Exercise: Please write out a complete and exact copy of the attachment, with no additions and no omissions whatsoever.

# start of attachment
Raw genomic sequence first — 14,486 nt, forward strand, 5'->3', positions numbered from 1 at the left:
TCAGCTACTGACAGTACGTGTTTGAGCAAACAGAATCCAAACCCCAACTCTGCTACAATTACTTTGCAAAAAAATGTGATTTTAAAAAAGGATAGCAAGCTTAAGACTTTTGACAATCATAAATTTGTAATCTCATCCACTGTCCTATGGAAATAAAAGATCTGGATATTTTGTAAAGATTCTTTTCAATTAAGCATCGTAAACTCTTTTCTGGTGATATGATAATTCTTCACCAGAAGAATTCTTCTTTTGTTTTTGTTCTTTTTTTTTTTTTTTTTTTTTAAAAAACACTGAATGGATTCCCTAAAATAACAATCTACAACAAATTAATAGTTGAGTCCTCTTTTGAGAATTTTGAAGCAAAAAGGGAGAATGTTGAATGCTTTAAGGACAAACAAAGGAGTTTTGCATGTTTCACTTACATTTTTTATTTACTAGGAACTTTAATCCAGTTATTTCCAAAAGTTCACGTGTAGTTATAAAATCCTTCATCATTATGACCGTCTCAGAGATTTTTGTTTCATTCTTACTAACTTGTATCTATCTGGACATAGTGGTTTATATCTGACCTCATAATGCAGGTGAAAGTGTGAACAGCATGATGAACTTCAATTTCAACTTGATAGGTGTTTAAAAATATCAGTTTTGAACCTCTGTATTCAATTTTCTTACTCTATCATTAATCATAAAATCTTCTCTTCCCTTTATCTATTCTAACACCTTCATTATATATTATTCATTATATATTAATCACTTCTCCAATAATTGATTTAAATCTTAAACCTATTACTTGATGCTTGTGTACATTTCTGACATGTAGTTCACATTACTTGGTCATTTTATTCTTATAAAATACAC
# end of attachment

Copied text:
Raw genomic sequence first — 14,486 nt, forward strand, 5'->3', positions numbered from 1 at the left:
TCAGCTACTGACAGTACGTGTTTGAGCAAACAGAATCCAAACCCCAACTCTGCTACAATTACTTTGCAAAAAAATGTGATTTTAAAAAAGGATAGCAAGCTTAAGACTTTTGACAATCATAAATTTGTAATCTCATCCACTGTCCTATGGAAATAAAAGATCTGGATATTTTGTAAAGATTCTTTTCAATTAAGCATCGTAAACTCTTTTCTGGTGATATGATAATTCTTCACCAGAAGAATTCTTCTTTTGTTTTTGTTCTTTTTTTTTTTTTTTTTTTTTAAAAAACACTGAATGGATTCCCTAAAATAACAATCTACAACAAATTAATAGTTGAGTCCTCTTTTGAGAATTTTGAAGCAAAAAGGGAGAATGTTGAATGCTTTAAGGACAAACAAAGGAGTTTTGCATGTTTCACTTACATTTTTTATTTACTAGGAACTTTAATCCAGTTATTTCCAAAAGTTCACGTGTAGTTATAAAATCCTTCATCATTATGACCGTCTCAGAGATTTTTGTTTCATTCTTACTAACTTGTATCTATCTGGACATAGTGGTTTATATCTGACCTCATAATGCAGGTGAAAGTGTGAACAGCATGATGAACTTCAATTTCAACTTGATAGGTGTTTAAAAATATCAGTTTTGAACCTCTGTATTCAATTTTCTTACTCTATCATTAATCATAAAATCTTCTCTTCCCTTTATCTATTCTAACACCTTCATTATATATTATTCATTATATATTAATCACTTCTCCAATAATTGATTTAAATCTTAAACCTATTACTTGATGCTTGTGTACATTTCTGACATGTAGTTCACATTACTTGGTCATTTTATTCTTATAAAATACAC